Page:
The Right to Vote
Texas is one of 18 states that restores a convicted felon's right to vote immediately after the completion of the incarceration, supervised parole and supervised probation periods. Felons who receive a pardon for a conviction will also have their voting rights restored immediately.
The Right to Hold Office
Contrary to popular belief, federal law does not preclude a convicted felon from running for or holding public office. However, Texas law prohibits any person convicted of a felony from being a candidate for public office or holding any public office position. Felons who receive a full pardon are eligible to run for office.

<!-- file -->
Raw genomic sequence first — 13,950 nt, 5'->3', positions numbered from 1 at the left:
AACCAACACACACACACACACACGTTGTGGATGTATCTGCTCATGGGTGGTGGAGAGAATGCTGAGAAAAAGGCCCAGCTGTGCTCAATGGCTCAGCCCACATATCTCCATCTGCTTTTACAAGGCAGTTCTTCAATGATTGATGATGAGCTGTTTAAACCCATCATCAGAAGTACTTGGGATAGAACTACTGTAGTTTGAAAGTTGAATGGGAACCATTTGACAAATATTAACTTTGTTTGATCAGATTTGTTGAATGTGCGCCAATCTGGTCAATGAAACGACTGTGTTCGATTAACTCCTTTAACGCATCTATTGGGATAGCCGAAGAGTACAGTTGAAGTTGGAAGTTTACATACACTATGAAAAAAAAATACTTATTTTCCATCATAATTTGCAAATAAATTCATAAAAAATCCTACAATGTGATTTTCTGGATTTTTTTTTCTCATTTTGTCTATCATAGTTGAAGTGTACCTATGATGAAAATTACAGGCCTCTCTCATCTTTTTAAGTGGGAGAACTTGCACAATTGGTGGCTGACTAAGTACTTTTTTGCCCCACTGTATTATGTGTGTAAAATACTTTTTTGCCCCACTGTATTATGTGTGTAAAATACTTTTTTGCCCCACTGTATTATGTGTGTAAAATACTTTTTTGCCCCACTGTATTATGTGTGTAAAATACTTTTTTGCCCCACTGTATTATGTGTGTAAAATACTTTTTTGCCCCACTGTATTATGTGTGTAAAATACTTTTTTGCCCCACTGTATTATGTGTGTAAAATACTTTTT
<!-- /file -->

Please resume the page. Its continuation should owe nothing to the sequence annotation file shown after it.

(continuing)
Texas bars convicted felons from serving on a jury.
The Right to Bear Arms
Texas restores the right to bear arms to a convicted felon immediately after the five-year period following the completion of the felon's incarceration, parole and probation. However, possession of a firearm by a convicted felon is limited to the felon's residence. In addition, convicted felons are prohibited from owning metal or body armor. Violation of the firearms restriction is a 3rd degree felony.
- handcuffs three image by Paul Moore from Fotolia.com